After months at home, Queen visits Novichok lab
Britain's Queen Elizabeth II and Britain's Prince William, Duke of Cambridge (R) arrive with Dstl Chief Executive Gary Aitkenhead (L) at the Energetics Analysis Centre as they visit the Defence Science and Technology Laboratory (Dstl) at Porton Down science. AFP
Queen Elizabeth II on Thursday met government scientists who worked on England's Novichok attack in her first public engagement outside a royal residence since the start of the coronavirus outbreak.
The 94-year-old monarch was accompanied by her grandson Prince William on a visit to the Defence Science and Technology Laboratory (Dstl) at Porton Down in southwest England, which has also been conducting research into coronavirus.
They met staff involved in identifying Novichok as the nerve agent used to try to kill Russian double agent Sergei Skripal in the nearby town of Salisbury in 2018, and members of the military who helped in the incident.
Skripal and his daughter Yulia survived the attack but a homeless woman who came into contact with a perfume bottle thought to have contained the nerve agent died four months later.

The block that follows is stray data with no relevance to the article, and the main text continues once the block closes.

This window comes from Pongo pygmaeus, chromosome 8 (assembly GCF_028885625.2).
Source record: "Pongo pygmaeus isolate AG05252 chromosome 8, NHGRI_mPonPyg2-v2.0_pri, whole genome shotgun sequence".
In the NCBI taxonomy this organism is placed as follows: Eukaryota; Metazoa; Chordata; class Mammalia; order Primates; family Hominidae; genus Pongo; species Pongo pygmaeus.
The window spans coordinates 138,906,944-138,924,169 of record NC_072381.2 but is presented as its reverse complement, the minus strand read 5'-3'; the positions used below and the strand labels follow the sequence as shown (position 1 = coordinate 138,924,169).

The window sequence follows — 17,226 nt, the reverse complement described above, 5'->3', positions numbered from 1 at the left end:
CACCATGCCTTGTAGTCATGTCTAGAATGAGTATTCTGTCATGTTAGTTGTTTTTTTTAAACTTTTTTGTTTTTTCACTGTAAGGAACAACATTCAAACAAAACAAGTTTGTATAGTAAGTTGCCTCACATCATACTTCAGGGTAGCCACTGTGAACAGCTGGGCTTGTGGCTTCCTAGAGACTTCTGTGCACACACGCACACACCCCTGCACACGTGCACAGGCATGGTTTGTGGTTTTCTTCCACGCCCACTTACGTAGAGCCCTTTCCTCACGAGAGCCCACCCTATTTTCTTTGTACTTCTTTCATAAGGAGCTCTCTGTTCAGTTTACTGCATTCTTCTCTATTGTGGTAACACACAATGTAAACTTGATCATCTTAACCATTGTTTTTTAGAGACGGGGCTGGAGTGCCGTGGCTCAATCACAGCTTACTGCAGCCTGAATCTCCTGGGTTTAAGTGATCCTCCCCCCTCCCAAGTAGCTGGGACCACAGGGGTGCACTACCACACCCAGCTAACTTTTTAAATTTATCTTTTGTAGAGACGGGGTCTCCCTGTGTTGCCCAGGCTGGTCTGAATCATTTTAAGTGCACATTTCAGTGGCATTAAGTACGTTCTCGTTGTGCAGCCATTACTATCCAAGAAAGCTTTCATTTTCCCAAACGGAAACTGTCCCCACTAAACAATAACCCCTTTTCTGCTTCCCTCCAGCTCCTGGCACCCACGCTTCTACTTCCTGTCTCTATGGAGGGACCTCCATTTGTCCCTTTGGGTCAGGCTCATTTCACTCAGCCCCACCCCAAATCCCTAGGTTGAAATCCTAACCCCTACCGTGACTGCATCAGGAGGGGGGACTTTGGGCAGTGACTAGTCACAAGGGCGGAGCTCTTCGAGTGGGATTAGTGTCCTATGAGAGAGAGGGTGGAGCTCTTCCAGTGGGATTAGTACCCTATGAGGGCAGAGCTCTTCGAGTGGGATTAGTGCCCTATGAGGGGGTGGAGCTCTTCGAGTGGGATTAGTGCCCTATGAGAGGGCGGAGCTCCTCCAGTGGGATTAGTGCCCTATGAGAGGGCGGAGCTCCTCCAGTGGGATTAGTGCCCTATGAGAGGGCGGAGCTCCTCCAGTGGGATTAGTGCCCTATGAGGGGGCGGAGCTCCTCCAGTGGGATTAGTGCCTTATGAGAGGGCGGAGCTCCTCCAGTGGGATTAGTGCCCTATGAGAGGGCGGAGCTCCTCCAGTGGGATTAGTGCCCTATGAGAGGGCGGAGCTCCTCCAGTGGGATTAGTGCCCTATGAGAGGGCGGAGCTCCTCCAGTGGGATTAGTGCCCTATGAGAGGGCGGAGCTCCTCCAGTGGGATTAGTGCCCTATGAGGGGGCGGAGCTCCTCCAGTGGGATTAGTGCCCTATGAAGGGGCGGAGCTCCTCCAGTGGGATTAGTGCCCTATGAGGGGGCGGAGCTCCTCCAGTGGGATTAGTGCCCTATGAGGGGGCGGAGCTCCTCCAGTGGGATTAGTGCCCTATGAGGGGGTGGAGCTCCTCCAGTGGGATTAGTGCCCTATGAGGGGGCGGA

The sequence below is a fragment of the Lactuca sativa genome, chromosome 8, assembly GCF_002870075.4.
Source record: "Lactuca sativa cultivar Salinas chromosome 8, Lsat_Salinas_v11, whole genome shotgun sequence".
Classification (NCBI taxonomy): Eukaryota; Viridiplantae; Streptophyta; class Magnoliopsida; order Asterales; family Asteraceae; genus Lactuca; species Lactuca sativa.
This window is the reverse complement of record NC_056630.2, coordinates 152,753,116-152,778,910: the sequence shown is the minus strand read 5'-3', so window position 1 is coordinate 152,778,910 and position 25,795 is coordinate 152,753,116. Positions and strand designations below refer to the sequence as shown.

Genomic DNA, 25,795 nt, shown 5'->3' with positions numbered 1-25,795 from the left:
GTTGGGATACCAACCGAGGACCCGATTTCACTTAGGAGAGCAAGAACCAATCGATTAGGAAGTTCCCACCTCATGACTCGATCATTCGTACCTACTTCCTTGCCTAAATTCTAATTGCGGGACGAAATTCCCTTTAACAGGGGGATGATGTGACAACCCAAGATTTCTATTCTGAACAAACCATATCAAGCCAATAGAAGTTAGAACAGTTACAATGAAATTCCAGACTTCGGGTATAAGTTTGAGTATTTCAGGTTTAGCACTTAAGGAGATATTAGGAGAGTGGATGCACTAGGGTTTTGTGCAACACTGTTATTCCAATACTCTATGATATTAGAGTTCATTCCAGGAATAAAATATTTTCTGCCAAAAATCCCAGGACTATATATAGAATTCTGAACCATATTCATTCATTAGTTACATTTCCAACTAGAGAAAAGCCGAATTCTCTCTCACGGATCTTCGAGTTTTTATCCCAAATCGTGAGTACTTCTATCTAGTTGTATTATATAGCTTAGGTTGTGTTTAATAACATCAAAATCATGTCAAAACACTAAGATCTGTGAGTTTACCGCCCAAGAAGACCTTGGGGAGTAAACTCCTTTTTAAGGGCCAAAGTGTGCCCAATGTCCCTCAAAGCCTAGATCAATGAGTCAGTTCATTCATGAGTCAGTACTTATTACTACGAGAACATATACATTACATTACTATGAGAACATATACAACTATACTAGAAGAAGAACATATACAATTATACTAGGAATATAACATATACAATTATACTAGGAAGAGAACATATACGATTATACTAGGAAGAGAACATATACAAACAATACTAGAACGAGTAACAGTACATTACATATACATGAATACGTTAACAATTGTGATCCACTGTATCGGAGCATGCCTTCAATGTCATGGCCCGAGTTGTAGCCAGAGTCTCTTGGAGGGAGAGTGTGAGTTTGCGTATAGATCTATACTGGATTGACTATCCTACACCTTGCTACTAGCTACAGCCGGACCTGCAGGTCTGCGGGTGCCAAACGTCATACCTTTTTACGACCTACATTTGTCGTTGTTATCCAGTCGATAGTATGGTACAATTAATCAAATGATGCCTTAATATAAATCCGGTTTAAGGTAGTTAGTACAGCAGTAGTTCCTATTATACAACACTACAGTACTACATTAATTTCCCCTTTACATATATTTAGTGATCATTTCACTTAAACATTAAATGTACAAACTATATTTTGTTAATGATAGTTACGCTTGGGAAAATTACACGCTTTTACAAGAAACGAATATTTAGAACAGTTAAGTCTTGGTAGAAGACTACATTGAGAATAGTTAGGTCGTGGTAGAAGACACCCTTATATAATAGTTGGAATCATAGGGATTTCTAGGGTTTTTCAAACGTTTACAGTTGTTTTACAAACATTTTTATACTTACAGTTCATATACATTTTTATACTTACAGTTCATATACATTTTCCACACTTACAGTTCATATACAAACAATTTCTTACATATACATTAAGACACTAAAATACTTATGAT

Britain and its allies blamed Russia and the incident prompted a mass expulsion of Russian diplomats by Western nations. Moscow denied any involvement.
The queen and William, neither of them wearing face masks but walking two metres apart, also met scientists involved in analytic research in support of Britain's response to the coronavirus outbreak.
It was the monarch's first public engagement outside one of her homes since she attended a Commonwealth Day service at Westminster Abbey on March 9.
As coronavirus swept across the UK, she and her husband Prince Philip, 99, retired first to Windsor Castle west of London, as a precaution because of their age.
They then spent time at her residences at Balmoral, northeast Scotland, and Sandringham, in eastern England, before returning to Windsor last week.
Aides said all 48 people due to come into close contact with the monarch and William on Thursday were tested for Covid-19 before the event.
The queen made two televised addresses to the nation early on in the outbreak, which has killed more than 43,000 people in Britain -- the highest toll in Europe.
At Porton Down, she formally opened the new Energetics Analysis Centre, an explosive materials research centre.
She and William were due to be shown displays of weaponry and tactics used in counter intelligence.